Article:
A pension is nonvested if the person is not currently entitled to a pension, but may be entitled to pension payments in the future. Let’s talk about that case.
In that case, Mr. and Mrs. Boncoskey went through a divorce in Arizona.
Mr. Boncoskey accumulated some time in his employer’s pension system, but he had not yet worked enough years to be entitled to retire or receive pension payments.
Mr. and Mrs. Boncoskey reached an agreement resolving almost all of the issues in their case. They disagreed, however, on how the Qualified Domestic Relations Order needed to be drafted to divide Mr. Bonkoskey’s pension.
The court ultimately concluded, over Mr. Boncoskey’s objections, that Mr. Boncoskey would have to make payments to Mrs. Boncoskey when he first becomes eligible to retire even if he continues to work past that age and is not, therefore, actually receiving pension payments.
Those payments were deemed by the trial court to be spousal maintenance and would end when Mr. Boncoskey retires at which time each spouse would receive their community property share of the pension.
The Boncoskey court referred to a prior Arizona Supreme Court case of Van Loan v. Van Loan, which held that a pension that is not vested and, therefore, may not necessarily result in a spouse receiving pension payments, such as if they leave employment before becoming vested in the pension plan.
The spouses still constitute community property and are subject to division in a divorce of the potential right to receive those payments.
The next question the court of appeals addressed was whether Ms. Boncoskey had a right to receive the equivalent of what her pension payments would be when Mr. Boncoskey first becomes eligible to receive pension payments, but he elects to continue working; thereby delaying either spouse from receiving pension payments for many years into the future.
The court made an important distinction on this point.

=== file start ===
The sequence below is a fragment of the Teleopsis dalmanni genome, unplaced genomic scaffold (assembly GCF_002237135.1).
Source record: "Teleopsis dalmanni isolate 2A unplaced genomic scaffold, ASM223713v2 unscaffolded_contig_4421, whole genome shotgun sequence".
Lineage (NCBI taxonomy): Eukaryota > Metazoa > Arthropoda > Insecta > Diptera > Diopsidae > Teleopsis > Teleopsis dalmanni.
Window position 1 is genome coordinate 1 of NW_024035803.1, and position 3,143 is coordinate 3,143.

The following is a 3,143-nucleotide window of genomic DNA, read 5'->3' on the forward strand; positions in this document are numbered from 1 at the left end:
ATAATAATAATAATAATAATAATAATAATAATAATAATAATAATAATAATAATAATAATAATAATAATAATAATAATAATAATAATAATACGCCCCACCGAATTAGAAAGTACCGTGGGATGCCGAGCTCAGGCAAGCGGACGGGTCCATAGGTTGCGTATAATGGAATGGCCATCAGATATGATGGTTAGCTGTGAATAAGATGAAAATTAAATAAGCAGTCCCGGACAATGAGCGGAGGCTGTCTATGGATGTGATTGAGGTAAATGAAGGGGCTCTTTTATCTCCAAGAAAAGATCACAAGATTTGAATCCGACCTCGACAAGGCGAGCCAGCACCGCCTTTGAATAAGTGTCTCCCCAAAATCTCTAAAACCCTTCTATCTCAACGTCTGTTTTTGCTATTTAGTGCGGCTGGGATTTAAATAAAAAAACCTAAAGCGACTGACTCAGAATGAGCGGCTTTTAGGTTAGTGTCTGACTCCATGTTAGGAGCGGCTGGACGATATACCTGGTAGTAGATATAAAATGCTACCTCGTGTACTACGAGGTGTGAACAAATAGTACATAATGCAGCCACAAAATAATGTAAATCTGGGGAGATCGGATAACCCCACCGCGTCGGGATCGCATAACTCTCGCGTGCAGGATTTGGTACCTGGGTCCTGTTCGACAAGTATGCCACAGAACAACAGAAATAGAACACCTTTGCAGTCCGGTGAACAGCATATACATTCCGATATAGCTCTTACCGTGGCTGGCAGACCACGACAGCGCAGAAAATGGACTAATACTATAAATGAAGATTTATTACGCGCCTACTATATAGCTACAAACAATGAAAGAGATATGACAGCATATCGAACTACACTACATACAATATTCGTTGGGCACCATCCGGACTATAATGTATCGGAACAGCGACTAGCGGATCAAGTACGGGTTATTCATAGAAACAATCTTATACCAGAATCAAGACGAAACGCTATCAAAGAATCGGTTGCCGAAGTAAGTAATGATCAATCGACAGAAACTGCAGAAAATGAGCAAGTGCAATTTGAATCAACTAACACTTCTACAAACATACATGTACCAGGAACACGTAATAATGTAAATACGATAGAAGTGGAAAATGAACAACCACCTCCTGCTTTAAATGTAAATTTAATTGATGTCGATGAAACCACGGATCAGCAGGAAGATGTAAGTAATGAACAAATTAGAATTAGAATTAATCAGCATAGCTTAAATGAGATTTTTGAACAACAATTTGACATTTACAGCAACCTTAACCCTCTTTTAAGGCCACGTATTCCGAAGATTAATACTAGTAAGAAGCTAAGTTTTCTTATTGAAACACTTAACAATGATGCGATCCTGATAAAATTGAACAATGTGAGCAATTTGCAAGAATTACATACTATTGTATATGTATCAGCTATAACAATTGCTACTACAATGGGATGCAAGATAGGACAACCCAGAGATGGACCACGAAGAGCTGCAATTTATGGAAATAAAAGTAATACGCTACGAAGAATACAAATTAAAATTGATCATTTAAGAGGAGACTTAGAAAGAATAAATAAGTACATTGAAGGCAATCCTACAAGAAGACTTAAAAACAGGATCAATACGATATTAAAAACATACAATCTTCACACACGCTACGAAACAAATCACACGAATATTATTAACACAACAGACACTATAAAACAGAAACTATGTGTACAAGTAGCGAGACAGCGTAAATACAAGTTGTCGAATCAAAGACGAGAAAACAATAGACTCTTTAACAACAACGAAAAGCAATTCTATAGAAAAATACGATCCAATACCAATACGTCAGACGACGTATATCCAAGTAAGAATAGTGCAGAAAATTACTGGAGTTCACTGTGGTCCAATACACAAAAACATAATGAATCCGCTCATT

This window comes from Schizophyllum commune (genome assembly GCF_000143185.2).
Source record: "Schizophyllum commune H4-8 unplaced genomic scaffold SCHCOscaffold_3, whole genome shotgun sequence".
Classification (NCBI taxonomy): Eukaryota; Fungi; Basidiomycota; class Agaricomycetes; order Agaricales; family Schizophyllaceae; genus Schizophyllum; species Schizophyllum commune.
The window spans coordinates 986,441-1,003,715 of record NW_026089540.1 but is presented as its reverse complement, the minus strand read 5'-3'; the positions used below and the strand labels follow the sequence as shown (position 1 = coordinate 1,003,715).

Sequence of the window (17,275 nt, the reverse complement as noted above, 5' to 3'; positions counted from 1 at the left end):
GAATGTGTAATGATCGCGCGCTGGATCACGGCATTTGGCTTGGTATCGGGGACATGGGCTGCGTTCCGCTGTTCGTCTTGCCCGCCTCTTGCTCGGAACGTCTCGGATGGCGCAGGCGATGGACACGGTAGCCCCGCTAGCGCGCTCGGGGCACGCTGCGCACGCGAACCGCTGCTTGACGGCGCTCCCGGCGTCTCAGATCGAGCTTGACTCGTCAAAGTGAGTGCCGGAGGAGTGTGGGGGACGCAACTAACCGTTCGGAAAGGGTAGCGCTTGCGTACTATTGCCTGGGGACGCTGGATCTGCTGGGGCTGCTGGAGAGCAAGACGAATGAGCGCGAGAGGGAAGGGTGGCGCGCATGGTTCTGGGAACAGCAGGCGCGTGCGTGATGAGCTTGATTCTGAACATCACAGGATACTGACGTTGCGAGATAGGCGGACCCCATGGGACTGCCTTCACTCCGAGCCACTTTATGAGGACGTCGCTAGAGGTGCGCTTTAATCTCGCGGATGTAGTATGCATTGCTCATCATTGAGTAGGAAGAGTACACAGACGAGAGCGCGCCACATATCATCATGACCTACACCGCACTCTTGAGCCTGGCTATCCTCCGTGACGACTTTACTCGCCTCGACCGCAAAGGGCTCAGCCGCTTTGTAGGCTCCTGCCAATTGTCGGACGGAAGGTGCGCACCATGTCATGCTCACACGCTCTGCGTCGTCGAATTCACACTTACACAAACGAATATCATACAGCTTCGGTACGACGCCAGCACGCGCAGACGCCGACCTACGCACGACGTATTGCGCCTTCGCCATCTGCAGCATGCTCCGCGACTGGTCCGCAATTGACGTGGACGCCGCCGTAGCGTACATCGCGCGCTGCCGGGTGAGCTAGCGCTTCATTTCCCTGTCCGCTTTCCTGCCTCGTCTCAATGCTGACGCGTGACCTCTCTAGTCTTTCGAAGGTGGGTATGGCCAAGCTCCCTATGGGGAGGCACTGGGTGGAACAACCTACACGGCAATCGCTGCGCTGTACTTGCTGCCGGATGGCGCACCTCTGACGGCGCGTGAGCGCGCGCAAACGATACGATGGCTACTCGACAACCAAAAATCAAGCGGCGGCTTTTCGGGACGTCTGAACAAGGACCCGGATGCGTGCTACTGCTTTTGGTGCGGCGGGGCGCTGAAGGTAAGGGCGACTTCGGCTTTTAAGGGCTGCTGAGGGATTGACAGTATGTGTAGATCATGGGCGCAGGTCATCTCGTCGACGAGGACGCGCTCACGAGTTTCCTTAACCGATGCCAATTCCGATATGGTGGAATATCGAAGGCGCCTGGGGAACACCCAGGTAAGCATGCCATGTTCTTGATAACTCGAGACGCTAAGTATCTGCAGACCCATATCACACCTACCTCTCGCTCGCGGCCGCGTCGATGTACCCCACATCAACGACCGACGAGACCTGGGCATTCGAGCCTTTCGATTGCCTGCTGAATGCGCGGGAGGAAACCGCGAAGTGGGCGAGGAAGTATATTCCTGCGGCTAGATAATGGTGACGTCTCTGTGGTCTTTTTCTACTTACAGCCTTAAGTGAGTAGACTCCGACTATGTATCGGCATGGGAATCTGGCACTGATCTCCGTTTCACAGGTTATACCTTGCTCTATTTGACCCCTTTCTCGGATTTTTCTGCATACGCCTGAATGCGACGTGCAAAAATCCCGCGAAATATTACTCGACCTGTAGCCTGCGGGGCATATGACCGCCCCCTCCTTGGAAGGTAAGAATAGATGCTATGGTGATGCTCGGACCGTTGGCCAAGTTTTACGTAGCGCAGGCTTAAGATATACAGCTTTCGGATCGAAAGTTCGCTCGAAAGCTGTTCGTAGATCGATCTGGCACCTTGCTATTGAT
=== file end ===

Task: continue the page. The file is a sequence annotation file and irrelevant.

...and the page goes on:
Specifically, the court distinguished between spouses going through a divorce when one of the spouses has already vested in his or her pension and, therefore, has an immediate right to receive pension payments but chooses to delay retirement from spouses going through a divorce and the vesting of one of the spouse’s pension will not occur for years to come.
In the first case, the Arizona Court of Appeals reaffirmed the Arizona Supreme Court’s ruling in the prior Koelsch v. Koelsch case.
In Koelsch, the Arizona Supreme Court faced a situation wherein one of the spouses was fully vested and eligible to receive pension payments at or about the same time the parties were getting divorced.
In Koelsch, the Arizona Supreme Court concluded the court had no authority to order that spouse to retire but did indicate the court could order that spouse to begin making monthly payments in the same amount she would have received from the pension if her spouse retired.
The Arizona Court of Appeals in Boncoskey, however, distinguished that case from the case at hand because the spouse was not vested at or about the time the parties were divorced.
The Arizona Court of Appeals in Boncoskey held that in such a situation the trial court cannot order a spouse to begin making payments to the other spouse when they become eligible to retire if he or she continues working.
In such a case, the other spouse simply has to wait until the other spouse chooses to retire to receive her or her share of the pension.
Dividing Unvested Pension Payments that are Eligible to Vest After the Divorce in Arizona
However, another Arizona Court of Appeals case in the matter of Delintt vs. Delintt distinguishes the ruling in Boncosky to allow a spouse to seek reimbursement for pension payments from a former spouse who, although not eligible to retire at the time of the divorce, subsequently becomes eligible to receive pension payments but defers those pension payments to continue working.
In the Delintt case, the husband had not vested in his pension rights at the time he and his former wife got divorced.
However, seven years after the divorce, Husband became eligible to retire but chose not to retire and begin receiving his pension because he wanted to continue working.
The Arizona Court of Appeals in the Delintt case ruled the parties had specifically reserved jurisdiction in the divorce decree over pension payments to be paid in the future. As a result, the former wife did not waive her right to come back to court seven years after the divorce was finalized to seek her share of the monthly payments she was to receive as her interest in the husband’s pension even though he chose to work and not retire when he was first eligible to retire.